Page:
Tag Archives: flyby

Chinese scientists have concluded that the asteroid Toutatis is a rubble pile barely held together by gravity, based on data obtained from Chang’e 2’s flyby one year ago.

Chinese scientists have concluded that the asteroid Toutatis is a rubble pile barely held together by gravity, based on data obtained from Chang’e 2’s flyby one year ago.

Comet ISON makes its close flyby of the sun today.

Comet ISON makes its close flyby of the sun today.

Three possible fates await Comet ISON, according to Don Yeomans, manager of NASA’s Near-Earth Object Program Office at the agency’s Jet Propulsion Laboratory in Pasadena, Calif.

“It could be tough enough to survive the passage of the sun and be a fairly bright naked-eye object in the early morning sky in the first week of December,” Yeomans said in a statement. “Or, the sun could actually pull it apart. The tidal forces could actually pull this comet apart and so it becomes several chunks rounding the sun and putting on a great show again in early December. Or, if the comet is very weak, it could break up into a cloud of dust and be a complete bust in December.”

So far the comet has been a big disappointment in terms of brightness. However, its flyby today will be interesting as scientists will get a chance to observe one of the largest sun-grazers they’ve ever seen do this.

Engineers hope Juno’s Earth flyby yesterday will help solve a mystery seen in previous flybys by unmanned probes.

The uncertainty of science: Engineers hope Juno’s Earth flyby yesterday will help solve a mystery seen in previous flybys by unmanned probes.

Since 1990, mission controllers at ESA and NASA have noticed that their spacecraft sometimes experience a strange variation in the amount of orbital energy they pick up from Earth during flybys, a technique routinely used to fling satellites deep into our Solar System. The unexplained variation is noticed as a tiny difference in the expected speed gained (or lost) during the passage.

The variations are extremely small: NASA’s Jupiter probe ended up just 3.9 mm/s faster than expected when it swung past Earth in December 1990. The largest variation– a boost of 13.0 mm/s – was seen with NASA’s NEAR asteroid craft in January 1998. Conversely, the differences during swingbys of NASA’s Cassini in 1999 and Messenger in 2005 were so small that they could not be confirmed.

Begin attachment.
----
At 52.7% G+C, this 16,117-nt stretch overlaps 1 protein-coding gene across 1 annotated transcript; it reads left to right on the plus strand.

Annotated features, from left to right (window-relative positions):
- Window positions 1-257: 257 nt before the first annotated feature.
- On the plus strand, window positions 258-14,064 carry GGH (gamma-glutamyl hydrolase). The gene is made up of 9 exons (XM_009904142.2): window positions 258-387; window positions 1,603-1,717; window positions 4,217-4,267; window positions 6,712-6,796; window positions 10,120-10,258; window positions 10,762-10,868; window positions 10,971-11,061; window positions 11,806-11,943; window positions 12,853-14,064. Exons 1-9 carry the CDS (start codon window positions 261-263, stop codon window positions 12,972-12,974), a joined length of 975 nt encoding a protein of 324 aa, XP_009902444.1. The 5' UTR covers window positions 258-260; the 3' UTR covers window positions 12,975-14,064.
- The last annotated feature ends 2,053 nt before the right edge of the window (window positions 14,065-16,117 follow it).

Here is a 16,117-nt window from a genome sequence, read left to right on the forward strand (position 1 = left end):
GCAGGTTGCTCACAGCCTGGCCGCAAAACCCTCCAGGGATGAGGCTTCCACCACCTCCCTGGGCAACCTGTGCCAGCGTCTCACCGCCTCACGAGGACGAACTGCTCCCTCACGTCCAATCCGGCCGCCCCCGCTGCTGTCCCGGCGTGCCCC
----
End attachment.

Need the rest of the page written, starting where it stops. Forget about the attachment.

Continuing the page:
The experts are stumped.

It is likely that these small variations are related in some way with simple engineering and not some unknown feature of gravity. Nonetheless, it remains a mystery.

After the unmanned probe Juno zipped past the Earth on its way to Jupiter today, it unexpectedly went into safe mode.

After the unmanned probe Juno zipped past the Earth on its way to Jupiter today, it unexpectedly went into safe mode.

Engineers continued to diagnose the issue, which occurred after Juno whipped around Earth in a momentum-gathering flyby. Up until Wednesday, Juno had been in excellent health. While in safe mode, it can communicate with ground controllers, but its activities are limited.

It is unclear at the moment why this happened.

More info on the asteroid “flyby” of Earth this coming November 8

More information on the asteroid “flyby” of Earth this coming November 8.

“On November 8, asteroid 2005 YU55 will fly past Earth and at its closest approach point will be about 325,000 kilometers [201,700 miles] away,” said Don Yeomans, manager of NASA’s Near-Earth Object Program Office at the Jet Propulsion Laboratory in Pasadena, Calif. “This asteroid is about 400 meters [1,300 feet] wide – the largest space rock we have identified that will come this close until 2028.”